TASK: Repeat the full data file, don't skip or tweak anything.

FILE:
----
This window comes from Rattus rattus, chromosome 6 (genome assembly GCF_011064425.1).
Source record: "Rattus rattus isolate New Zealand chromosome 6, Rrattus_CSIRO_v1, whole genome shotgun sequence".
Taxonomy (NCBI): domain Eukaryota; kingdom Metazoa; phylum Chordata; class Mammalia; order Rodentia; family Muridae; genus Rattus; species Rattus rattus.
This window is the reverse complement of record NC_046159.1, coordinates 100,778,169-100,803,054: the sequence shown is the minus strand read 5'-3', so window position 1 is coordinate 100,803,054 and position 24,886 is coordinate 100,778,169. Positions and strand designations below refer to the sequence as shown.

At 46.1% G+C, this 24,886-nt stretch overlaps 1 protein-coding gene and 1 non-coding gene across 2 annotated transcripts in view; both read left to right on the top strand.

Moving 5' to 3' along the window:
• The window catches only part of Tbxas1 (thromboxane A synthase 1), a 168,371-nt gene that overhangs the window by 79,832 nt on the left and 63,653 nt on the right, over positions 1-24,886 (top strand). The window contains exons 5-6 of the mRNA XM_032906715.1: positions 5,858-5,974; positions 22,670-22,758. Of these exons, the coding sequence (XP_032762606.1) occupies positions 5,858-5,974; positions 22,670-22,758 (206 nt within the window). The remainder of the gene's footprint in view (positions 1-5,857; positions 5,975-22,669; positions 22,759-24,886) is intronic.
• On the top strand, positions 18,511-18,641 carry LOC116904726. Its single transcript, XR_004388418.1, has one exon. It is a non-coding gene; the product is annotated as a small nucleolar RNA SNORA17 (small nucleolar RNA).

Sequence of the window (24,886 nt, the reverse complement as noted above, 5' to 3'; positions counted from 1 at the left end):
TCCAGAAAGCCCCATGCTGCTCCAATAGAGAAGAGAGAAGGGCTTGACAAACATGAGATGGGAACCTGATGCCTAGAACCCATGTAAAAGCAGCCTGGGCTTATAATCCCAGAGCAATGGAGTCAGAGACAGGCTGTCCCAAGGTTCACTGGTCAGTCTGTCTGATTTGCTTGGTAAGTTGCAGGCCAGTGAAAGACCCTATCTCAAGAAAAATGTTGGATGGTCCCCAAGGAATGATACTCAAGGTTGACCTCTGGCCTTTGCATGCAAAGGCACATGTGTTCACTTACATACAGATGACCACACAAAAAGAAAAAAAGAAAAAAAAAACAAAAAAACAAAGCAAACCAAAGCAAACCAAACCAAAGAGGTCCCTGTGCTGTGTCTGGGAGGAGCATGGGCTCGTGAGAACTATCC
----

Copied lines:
This window comes from Rattus rattus, chromosome 6 (genome assembly GCF_011064425.1).
Source record: "Rattus rattus isolate New Zealand chromosome 6, Rrattus_CSIRO_v1, whole genome shotgun sequence".
Taxonomy (NCBI): domain Eukaryota; kingdom Metazoa; phylum Chordata; class Mammalia; order Rodentia; family Muridae; genus Rattus; species Rattus rattus.
This window is the reverse complement of record NC_046159.1, coordinates 100,778,169-100,803,054: the sequence shown is the minus strand read 5'-3', so window position 1 is coordinate 100,803,054 and position 24,886 is coordinate 100,778,169. Positions and strand designations below refer to the sequence as shown.

At 46.1% G+C, this 24,886-nt stretch overlaps 1 protein-coding gene and 1 non-coding gene across 2 annotated transcripts in view; both read left to right on the top strand.

Moving 5' to 3' along the window:
• The window catches only part of Tbxas1 (thromboxane A synthase 1), a 168,371-nt gene that overhangs the window by 79,832 nt on the left and 63,653 nt on the right, over positions 1-24,886 (top strand). The window contains exons 5-6 of the mRNA XM_032906715.1: positions 5,858-5,974; positions 22,670-22,758. Of these exons, the coding sequence (XP_032762606.1) occupies positions 5,858-5,974; positions 22,670-22,758 (206 nt within the window). The remainder of the gene's footprint in view (positions 1-5,857; positions 5,975-22,669; positions 22,759-24,886) is intronic.
• On the top strand, positions 18,511-18,641 carry LOC116904726. Its single transcript, XR_004388418.1, has one exon. It is a non-coding gene; the product is annotated as a small nucleolar RNA SNORA17 (small nucleolar RNA).

Sequence of the window (24,886 nt, the reverse complement as noted above, 5' to 3'; positions counted from 1 at the left end):
TCCAGAAAGCCCCATGCTGCTCCAATAGAGAAGAGAGAAGGGCTTGACAAACATGAGATGGGAACCTGATGCCTAGAACCCATGTAAAAGCAGCCTGGGCTTATAATCCCAGAGCAATGGAGTCAGAGACAGGCTGTCCCAAGGTTCACTGGTCAGTCTGTCTGATTTGCTTGGTAAGTTGCAGGCCAGTGAAAGACCCTATCTCAAGAAAAATGTTGGATGGTCCCCAAGGAATGATACTCAAGGTTGACCTCTGGCCTTTGCATGCAAAGGCACATGTGTTCACTTACATACAGATGACCACACAAAAAGAAAAAAAGAAAAAAAAAACAAAAAAACAAAGCAAACCAAAGCAAACCAAACCAAAGAGGTCCCTGTGCTGTGTCTGGGAGGAGCATGGGCTCGTGAGAACTATCC